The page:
A serial entrepreneur, Collins eventually found himself back in New York City, where he was born, working with the Eleksen Group, a company that made electro-sensitive textiles. In the course of that job, he discovered hardware designer John Yaron and software/firmware designer Franco DiRosa — they were in Carbondale working on a promising product.
He teamed up with them, and the result was a fleet-management system, Fleet Genius, that allows managers of fleets of cars and light-duty trucks to keep track of their vehicles’ performance and engine health, among other data.
Their company Prova Systems, founded in 2010, sells its hardware and software directly to 262 fleet owners, and its hardware through OEM agreements with eight partners from all over the world whose customers include governments and universities.
What inspired you to start Prova Systems?
In 1986, the EPA mandated that all light-duty vehicles and cars have an on-board diagnostic port so the government could check the emissions performance of the vehicle. That port [provided] a lot of interesting and valuable diagnostic data. Before it existed, there was no way for a fleet owner to get information on the health of those vehicles.
As the EPA specifications became more mature, there was a growing interest among fleet managers in getting the diagnostic data. Prior to this capability, they were stuck just using GPS — they could track the location of their vehicles, and they might be able to calculate the mileage on them, but they could never query the engine to find out what was happening.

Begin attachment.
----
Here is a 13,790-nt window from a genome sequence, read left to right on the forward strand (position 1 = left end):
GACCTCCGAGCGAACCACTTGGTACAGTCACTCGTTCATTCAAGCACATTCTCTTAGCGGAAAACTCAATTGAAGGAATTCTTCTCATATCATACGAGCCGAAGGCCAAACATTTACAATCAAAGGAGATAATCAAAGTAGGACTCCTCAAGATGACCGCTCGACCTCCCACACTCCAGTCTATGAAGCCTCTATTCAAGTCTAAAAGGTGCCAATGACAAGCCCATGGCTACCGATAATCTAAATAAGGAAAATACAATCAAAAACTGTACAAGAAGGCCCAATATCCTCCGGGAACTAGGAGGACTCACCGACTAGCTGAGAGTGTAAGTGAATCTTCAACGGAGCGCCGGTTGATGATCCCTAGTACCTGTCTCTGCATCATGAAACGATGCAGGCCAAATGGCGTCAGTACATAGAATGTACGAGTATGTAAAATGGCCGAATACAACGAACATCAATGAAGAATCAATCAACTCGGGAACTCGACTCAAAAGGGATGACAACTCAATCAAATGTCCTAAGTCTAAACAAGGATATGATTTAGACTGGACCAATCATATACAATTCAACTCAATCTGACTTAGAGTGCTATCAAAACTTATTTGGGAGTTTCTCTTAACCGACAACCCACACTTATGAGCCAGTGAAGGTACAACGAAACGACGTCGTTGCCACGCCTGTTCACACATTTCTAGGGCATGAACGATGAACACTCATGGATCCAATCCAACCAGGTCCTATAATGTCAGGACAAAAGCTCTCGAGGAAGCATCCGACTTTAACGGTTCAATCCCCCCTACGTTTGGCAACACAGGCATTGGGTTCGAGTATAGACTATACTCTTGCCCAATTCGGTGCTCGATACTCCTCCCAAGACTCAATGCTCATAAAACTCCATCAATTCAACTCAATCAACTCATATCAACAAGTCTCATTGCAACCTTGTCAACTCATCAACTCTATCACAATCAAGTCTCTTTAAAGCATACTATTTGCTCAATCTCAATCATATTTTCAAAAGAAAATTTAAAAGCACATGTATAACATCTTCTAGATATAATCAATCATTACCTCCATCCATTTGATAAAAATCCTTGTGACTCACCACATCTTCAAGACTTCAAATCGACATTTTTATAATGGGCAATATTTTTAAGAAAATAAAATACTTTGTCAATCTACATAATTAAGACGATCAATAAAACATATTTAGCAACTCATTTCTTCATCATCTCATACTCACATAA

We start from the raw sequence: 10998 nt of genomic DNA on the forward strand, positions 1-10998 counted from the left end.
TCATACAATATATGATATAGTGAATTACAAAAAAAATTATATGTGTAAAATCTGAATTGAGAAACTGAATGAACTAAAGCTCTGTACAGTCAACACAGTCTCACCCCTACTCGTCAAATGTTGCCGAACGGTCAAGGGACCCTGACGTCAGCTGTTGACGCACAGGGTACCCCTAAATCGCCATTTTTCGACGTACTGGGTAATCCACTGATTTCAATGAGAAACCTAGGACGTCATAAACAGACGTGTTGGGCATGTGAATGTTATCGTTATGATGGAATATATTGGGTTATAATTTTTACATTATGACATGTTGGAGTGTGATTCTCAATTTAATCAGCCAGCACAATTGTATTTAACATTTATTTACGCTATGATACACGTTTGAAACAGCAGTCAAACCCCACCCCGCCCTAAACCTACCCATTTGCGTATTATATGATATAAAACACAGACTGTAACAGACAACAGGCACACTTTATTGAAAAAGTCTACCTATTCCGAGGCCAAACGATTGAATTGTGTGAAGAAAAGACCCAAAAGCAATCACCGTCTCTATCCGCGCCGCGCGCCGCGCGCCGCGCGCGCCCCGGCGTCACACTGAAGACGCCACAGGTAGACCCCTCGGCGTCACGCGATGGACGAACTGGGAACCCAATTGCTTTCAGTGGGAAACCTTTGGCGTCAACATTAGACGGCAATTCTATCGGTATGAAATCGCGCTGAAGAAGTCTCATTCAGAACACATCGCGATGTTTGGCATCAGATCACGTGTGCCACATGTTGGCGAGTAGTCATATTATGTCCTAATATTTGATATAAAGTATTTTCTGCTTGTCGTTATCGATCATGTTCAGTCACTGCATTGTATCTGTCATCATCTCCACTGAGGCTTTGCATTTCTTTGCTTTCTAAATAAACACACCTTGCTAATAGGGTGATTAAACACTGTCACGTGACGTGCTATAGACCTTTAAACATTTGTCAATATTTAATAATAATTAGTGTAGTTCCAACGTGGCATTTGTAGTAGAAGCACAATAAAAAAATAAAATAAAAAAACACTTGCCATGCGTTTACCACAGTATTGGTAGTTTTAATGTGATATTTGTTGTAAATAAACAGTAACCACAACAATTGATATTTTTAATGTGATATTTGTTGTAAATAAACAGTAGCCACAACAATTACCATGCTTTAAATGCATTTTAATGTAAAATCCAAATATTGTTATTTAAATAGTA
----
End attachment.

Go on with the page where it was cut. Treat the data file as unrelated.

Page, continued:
If you’re a fleet manager and you have 10 or 50 or 1,000 vehicles, remote management of those vehicles is pretty critical. Knowing where they are can be helpful, but also knowing if they have problems is an advantage.
So we started working on solving that problem, providing remote tracking of the performance and health of the vehicle itself. The engineers had designed the base hardware: the module that talked to the car and the wireless system that talked to the base station.
I had experience selling to enterprises. So my role was talking to potential customers and collecting information on product requirements, and forwarding that to the engineers to make sure they developed what the customer needed.
We also found that we needed an application that met the needs of the fleet managers. That was my product contribution to the business.
How did you get started?
I was still going back and forth to London a lot, and on one of those visits, I got a call from John Yaron saying that a company in France was very interested in our technology, and asking me to pop over to Paris and visit with them. I went, and they definitely had an interest and felt it was something their customers wanted and needed.
I came back, we called some other people and found there was an interest, so we decided to give it a shot and see where we could take it. That was in the fall of 2010.
We started working with Ben Franklin Technology Partners (BFTP) of Northeastern PA to get seed capital and to help us meet some of our goals, like building the software platform.
We built a cloud-based system that would make it easier for companies to start using our technology. We started selling the hardware to partners, building relationships with resellers, who already had software and were looking for a telematics solution that did diagnostics like ours. They became our first channel, the OEM hardware channel.